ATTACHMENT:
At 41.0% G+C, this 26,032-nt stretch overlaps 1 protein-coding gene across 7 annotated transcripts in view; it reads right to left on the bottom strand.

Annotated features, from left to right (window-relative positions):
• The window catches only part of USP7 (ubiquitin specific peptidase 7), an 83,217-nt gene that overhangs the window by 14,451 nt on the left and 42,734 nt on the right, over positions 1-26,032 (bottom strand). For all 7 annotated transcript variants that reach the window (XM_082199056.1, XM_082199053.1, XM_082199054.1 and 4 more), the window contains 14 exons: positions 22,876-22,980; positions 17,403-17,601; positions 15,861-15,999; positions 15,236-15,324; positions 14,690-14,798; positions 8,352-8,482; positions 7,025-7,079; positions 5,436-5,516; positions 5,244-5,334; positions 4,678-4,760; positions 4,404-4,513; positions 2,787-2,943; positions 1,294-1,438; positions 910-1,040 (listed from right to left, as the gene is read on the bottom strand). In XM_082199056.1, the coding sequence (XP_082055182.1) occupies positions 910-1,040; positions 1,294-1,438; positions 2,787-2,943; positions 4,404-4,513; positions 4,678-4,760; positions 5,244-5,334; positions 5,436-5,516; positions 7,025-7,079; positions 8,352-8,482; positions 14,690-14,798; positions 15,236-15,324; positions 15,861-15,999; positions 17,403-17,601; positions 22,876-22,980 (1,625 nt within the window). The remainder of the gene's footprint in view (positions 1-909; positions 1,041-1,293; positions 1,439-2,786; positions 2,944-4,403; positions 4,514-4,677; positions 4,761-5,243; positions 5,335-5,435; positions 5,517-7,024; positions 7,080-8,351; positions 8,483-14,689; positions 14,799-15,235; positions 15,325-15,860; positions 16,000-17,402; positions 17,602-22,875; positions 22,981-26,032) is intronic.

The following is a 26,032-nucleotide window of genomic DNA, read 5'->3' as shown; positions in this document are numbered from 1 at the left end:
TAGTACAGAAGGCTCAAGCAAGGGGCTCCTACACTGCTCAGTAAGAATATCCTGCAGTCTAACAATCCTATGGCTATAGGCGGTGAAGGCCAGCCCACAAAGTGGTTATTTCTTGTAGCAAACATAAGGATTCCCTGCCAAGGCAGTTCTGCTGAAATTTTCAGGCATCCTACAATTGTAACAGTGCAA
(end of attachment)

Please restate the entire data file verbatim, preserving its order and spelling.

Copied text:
At 41.0% G+C, this 26,032-nt stretch overlaps 1 protein-coding gene across 7 annotated transcripts in view; it reads right to left on the bottom strand.

Annotated features, from left to right (window-relative positions):
• The window catches only part of USP7 (ubiquitin specific peptidase 7), an 83,217-nt gene that overhangs the window by 14,451 nt on the left and 42,734 nt on the right, over positions 1-26,032 (bottom strand). For all 7 annotated transcript variants that reach the window (XM_082199056.1, XM_082199053.1, XM_082199054.1 and 4 more), the window contains 14 exons: positions 22,876-22,980; positions 17,403-17,601; positions 15,861-15,999; positions 15,236-15,324; positions 14,690-14,798; positions 8,352-8,482; positions 7,025-7,079; positions 5,436-5,516; positions 5,244-5,334; positions 4,678-4,760; positions 4,404-4,513; positions 2,787-2,943; positions 1,294-1,438; positions 910-1,040 (listed from right to left, as the gene is read on the bottom strand). In XM_082199056.1, the coding sequence (XP_082055182.1) occupies positions 910-1,040; positions 1,294-1,438; positions 2,787-2,943; positions 4,404-4,513; positions 4,678-4,760; positions 5,244-5,334; positions 5,436-5,516; positions 7,025-7,079; positions 8,352-8,482; positions 14,690-14,798; positions 15,236-15,324; positions 15,861-15,999; positions 17,403-17,601; positions 22,876-22,980 (1,625 nt within the window). The remainder of the gene's footprint in view (positions 1-909; positions 1,041-1,293; positions 1,439-2,786; positions 2,944-4,403; positions 4,514-4,677; positions 4,761-5,243; positions 5,335-5,435; positions 5,517-7,024; positions 7,080-8,351; positions 8,483-14,689; positions 14,799-15,235; positions 15,325-15,860; positions 16,000-17,402; positions 17,602-22,875; positions 22,981-26,032) is intronic.

The following is a 26,032-nucleotide window of genomic DNA, read 5'->3' as shown; positions in this document are numbered from 1 at the left end:
TAGTACAGAAGGCTCAAGCAAGGGGCTCCTACACTGCTCAGTAAGAATATCCTGCAGTCTAACAATCCTATGGCTATAGGCGGTGAAGGCCAGCCCACAAAGTGGTTATTTCTTGTAGCAAACATAAGGATTCCCTGCCAAGGCAGTTCTGCTGAAATTTTCAGGCATCCTACAATTGTAACAGTGCAA